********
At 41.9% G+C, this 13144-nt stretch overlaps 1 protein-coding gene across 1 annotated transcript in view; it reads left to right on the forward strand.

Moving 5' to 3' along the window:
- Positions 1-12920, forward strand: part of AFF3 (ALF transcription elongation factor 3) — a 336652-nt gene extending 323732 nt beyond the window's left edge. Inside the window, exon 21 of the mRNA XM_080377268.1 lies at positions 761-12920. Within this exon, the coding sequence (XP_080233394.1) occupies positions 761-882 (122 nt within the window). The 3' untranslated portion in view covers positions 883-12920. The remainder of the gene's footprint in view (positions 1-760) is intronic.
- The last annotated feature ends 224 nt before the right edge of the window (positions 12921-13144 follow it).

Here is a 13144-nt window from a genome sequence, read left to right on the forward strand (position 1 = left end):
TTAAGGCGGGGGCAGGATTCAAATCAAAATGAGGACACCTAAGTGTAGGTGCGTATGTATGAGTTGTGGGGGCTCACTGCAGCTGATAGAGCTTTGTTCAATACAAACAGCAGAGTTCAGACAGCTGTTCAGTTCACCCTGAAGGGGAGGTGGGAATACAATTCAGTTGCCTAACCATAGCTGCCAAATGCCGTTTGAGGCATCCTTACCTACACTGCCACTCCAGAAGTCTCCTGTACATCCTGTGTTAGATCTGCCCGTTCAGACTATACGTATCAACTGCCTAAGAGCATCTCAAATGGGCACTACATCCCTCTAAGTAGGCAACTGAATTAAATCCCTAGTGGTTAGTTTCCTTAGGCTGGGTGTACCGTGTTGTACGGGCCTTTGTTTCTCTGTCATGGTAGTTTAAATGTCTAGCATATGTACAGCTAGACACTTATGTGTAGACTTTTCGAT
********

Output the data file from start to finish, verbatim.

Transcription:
At 41.9% G+C, this 13144-nt stretch overlaps 1 protein-coding gene across 1 annotated transcript in view; it reads left to right on the forward strand.

Moving 5' to 3' along the window:
- Positions 1-12920, forward strand: part of AFF3 (ALF transcription elongation factor 3) — a 336652-nt gene extending 323732 nt beyond the window's left edge. Inside the window, exon 21 of the mRNA XM_080377268.1 lies at positions 761-12920. Within this exon, the coding sequence (XP_080233394.1) occupies positions 761-882 (122 nt within the window). The 3' untranslated portion in view covers positions 883-12920. The remainder of the gene's footprint in view (positions 1-760) is intronic.
- The last annotated feature ends 224 nt before the right edge of the window (positions 12921-13144 follow it).

Here is a 13144-nt window from a genome sequence, read left to right on the forward strand (position 1 = left end):
TTAAGGCGGGGGCAGGATTCAAATCAAAATGAGGACACCTAAGTGTAGGTGCGTATGTATGAGTTGTGGGGGCTCACTGCAGCTGATAGAGCTTTGTTCAATACAAACAGCAGAGTTCAGACAGCTGTTCAGTTCACCCTGAAGGGGAGGTGGGAATACAATTCAGTTGCCTAACCATAGCTGCCAAATGCCGTTTGAGGCATCCTTACCTACACTGCCACTCCAGAAGTCTCCTGTACATCCTGTGTTAGATCTGCCCGTTCAGACTATACGTATCAACTGCCTAAGAGCATCTCAAATGGGCACTACATCCCTCTAAGTAGGCAACTGAATTAAATCCCTAGTGGTTAGTTTCCTTAGGCTGGGTGTACCGTGTTGTACGGGCCTTTGTTTCTCTGTCATGGTAGTTTAAATGTCTAGCATATGTACAGCTAGACACTTATGTGTAGACTTTTCGAT